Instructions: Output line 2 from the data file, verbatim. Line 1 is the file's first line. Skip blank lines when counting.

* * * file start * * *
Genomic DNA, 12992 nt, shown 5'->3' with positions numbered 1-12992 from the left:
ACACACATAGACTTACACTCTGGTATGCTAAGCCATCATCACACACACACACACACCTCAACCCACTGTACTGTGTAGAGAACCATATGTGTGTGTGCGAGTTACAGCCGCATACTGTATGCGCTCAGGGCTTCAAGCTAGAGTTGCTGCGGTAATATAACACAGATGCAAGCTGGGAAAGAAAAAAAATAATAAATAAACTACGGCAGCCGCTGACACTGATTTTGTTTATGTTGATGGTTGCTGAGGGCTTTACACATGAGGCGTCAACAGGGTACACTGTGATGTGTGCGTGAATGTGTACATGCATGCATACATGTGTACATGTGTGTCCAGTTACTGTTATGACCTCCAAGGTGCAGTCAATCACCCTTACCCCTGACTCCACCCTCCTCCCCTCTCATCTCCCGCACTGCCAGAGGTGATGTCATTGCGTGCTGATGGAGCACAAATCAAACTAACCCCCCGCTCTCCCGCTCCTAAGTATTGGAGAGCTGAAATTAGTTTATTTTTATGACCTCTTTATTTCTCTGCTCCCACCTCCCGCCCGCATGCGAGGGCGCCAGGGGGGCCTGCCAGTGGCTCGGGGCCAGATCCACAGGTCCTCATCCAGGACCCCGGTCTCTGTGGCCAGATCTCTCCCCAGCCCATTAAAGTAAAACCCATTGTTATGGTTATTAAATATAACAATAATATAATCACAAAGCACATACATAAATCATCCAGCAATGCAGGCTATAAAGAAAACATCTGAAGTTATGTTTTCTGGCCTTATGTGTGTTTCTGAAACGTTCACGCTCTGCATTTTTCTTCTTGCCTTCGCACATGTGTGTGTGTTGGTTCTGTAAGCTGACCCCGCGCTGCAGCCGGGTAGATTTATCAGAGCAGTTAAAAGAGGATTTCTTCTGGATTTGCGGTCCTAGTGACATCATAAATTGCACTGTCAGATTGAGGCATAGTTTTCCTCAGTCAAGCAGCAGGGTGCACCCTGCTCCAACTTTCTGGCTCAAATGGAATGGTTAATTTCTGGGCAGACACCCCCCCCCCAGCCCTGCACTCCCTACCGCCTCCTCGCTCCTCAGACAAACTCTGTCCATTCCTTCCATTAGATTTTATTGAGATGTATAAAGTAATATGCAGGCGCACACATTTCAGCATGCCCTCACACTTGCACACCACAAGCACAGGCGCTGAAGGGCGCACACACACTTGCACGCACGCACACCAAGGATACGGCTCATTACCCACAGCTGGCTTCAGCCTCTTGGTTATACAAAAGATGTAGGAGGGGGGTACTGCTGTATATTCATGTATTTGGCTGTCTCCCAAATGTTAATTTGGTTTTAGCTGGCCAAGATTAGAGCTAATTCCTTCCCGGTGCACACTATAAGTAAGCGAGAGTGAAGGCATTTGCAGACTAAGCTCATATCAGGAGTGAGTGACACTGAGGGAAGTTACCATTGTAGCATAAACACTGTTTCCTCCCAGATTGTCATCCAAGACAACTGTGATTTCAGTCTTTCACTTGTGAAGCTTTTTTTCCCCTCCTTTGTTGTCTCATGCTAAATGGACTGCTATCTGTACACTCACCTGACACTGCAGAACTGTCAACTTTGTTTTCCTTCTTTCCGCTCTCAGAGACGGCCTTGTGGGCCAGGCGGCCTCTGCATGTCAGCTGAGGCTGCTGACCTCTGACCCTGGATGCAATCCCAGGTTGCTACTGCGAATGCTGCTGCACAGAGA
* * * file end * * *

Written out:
ACACACATAGACTTACACTCTGGTATGCTAAGCCATCATCACACACACACACACACCTCAACCCACTGTACTGTGTAGAGAACCATATGTGTGTGTGCGAGTTACAGCCGCATACTGTATGCGCTCAGGGCTTCAAGCTAGAGTTGCTGCGGTAATATAACACAGATGCAAGCTGGGAAAGAAAAAAAATAATAAATAAACTACGGCAGCCGCTGACACTGATTTTGTTTATGTTGATGGTTGCTGAGGGCTTTACACATGAGGCGTCAACAGGGTACACTGTGATGTGTGCGTGAATGTGTACATGCATGCATACATGTGTACATGTGTGTCCAGTTACTGTTATGACCTCCAAGGTGCAGTCAATCACCCTTACCCCTGACTCCACCCTCCTCCCCTCTCATCTCCCGCACTGCCAGAGGTGATGTCATTGCGTGCTGATGGAGCACAAATCAAACTAACCCCCCGCTCTCCCGCTCCTAAGTATTGGAGAGCTGAAATTAGTTTATTTTTATGACCTCTTTATTTCTCTGCTCCCACCTCCCGCCCGCATGCGAGGGCGCCAGGGGGGCCTGCCAGTGGCTCGGGGCCAGATCCACAGGTCCTCATCCAGGACCCCGGTCTCTGTGGCCAGATCTCTCCCCAGCCCATTAAAGTAAAACCCATTGTTATGGTTATTAAATATAACAATAATATAATCACAAAGCACATACATAAATCATCCAGCAATGCAGGCTATAAAGAAAACATCTGAAGTTATGTTTTCTGGCCTTATGTGTGTTTCTGAAACGTTCACGCTCTGCATTTTTCTTCTTGCCTTCGCACATGTGTGTGTGTTGGTTCTGTAAGCTGACCCCGCGCTGCAGCCGGGTAGATTTATCAGAGCAGTTAAAAGAGGATTTCTTCTGGATTTGCGGTCCTAGTGACATCATAAATTGCACTGTCAGATTGAGGCATAGTTTTCCTCAGTCAAGCAGCAGGGTGCACCCTGCTCCAACTTTCTGGCTCAAATGGAATGGTTAATTTCTGGGCAGACACCCCCCCCCCAGCCCTGCACTCCCTACCGCCTCCTCGCTCCTCAGACAAACTCTGTCCATTCCTTCCATTAGATTTTATTGAGATGTATAAAGTAATATGCAGGCGCACACATTTCAGCATGCCCTCACACTTGCACACCACAAGCACAGGCGCTGAAGGGCGCACACACACTTGCACGCACGCACACCAAGGATACGGCTCATTACCCACAGCTGGCTTCAGCCTCTTGGTTATACAAAAGATGTAGGAGGGGGGTACTGCTGTATATTCATGTATTTGGCTGTCTCCCAAATGTTAATTTGGTTTTAGCTGGCCAAGATTAGAGCTAATTCCTTCCCGGTGCACACTATAAGTAAGCGAGAGTGAAGGCATTTGCAGACTAAGCTCATATCAGGAGTGAGTGACACTGAGGGAAGTTACCATTGTAGCATAAACACTGTTTCCTCCCAGATTGTCATCCAAGACAACTGTGATTTCAGTCTTTCACTTGTGAAGCTTTTTTTCCCCTCCTTTGTTGTCTCATGCTAAATGGACTGCTATCTGTACACTCACCTGACACTGCAGAACTGTCAACTTTGTTTTCCTTCTTTCCGCTCTCAGAGACGGCCTTGTGGGCCAGGCGGCCTCTGCATGTCAGCTGAGGCTGCTGACCTCTGACCCTGGATGCAATCCCAGGTTGCTACTGCGAATGCTGCTGCACAGAGA